Many times I’ve been asked by attorneys why transcription costs so much. “Don’t you just push a button and the computer program generates the transcript?” If only.
Producing a readable, useful transcript is a skill that reporters continue to perfect every day. Figuring out how to punctuate the spoken word so that it is understandable in written form takes patience, comprehension of the subject matter, and excellent grammar skills.
I’ve seen transcripts where court reporters have taken the easy way out. The deponent paused to take a breath, and the reporter inserted a period or a comma. When preparing the transcript, that initial punctuation was left alone and you end up with run-on sentences that confound the reader or incomplete sentences that are choppy and misleading. Good court reporters take the time to read through the transcript and use all the tools at their disposal to make sure that the meaning is clear.
Proofreaders help court reporters avoid the pitfalls of on-the-fly punctuation. Oftentimes I will punctuate based on how I heard the question or answer only to have my proofreader flag that section with a large, red “Huh?” If the proofreader doesn’t understand what is being said, I know I need to spend more time punctuating. After all, at the time the deposition was taken the words made sense to everyone in the room. Translating that oral experience to the written one is the court reporter’s job.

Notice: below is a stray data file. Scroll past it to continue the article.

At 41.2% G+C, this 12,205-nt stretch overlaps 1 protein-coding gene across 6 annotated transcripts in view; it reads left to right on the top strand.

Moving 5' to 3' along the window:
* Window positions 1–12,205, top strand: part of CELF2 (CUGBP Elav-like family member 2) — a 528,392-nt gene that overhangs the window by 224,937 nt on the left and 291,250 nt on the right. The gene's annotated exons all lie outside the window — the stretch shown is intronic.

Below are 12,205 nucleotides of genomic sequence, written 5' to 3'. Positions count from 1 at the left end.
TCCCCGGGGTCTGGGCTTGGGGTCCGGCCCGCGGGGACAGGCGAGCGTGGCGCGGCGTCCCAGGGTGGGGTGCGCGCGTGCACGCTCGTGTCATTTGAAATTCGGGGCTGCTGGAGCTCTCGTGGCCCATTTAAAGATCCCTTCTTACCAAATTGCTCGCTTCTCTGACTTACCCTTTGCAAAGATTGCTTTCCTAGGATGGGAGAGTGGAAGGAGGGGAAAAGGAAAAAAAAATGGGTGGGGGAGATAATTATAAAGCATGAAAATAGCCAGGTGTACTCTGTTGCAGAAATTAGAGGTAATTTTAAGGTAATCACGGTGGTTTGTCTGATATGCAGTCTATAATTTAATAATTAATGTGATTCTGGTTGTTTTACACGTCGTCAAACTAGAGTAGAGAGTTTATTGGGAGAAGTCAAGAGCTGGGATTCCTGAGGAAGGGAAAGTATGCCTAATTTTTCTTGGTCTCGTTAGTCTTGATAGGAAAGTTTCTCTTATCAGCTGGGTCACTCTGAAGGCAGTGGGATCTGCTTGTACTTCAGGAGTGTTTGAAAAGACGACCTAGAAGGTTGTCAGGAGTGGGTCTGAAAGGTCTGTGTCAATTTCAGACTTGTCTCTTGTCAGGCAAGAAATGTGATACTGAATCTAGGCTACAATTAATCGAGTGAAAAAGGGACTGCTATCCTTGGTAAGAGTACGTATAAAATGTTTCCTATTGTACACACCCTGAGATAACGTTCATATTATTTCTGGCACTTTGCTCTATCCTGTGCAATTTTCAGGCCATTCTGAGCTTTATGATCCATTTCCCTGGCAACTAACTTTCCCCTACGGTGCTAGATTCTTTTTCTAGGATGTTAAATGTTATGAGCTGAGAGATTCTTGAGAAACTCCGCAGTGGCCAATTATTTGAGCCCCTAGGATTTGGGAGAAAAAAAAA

What else makes a transcript useful? Consistent use of numbering conventions. At our agency we use numerals for measurements, money, and ages. Words are used for descriptors like “She had two left feet.” This makes searching for particular information in the transcript more successful. The same goes for consistent naming conventions for exhibits (Exhibit No. 1 versus exhibit number 1) and names of documents (Employee Performance Review versus employee Performance Review).
Taking the time to make sure names are spelled correctly also makes a difference. If you are searching for references to Sandy but the reporter has spelled the name Sandi, that just adds to the confusion. And there are times when different people in a case will have the same name, but it will be spelled differently. It is critical that the court reporter understand the difference and double-check each and every occurrence so that the transcript accurately reflects what the parties intended.
Some transcripts take longer to prepare than others. Good court reporters will take the time because they understand that that is what sets our transcripts apart from a record generated solely by speech recognition software or “pushing a button.”
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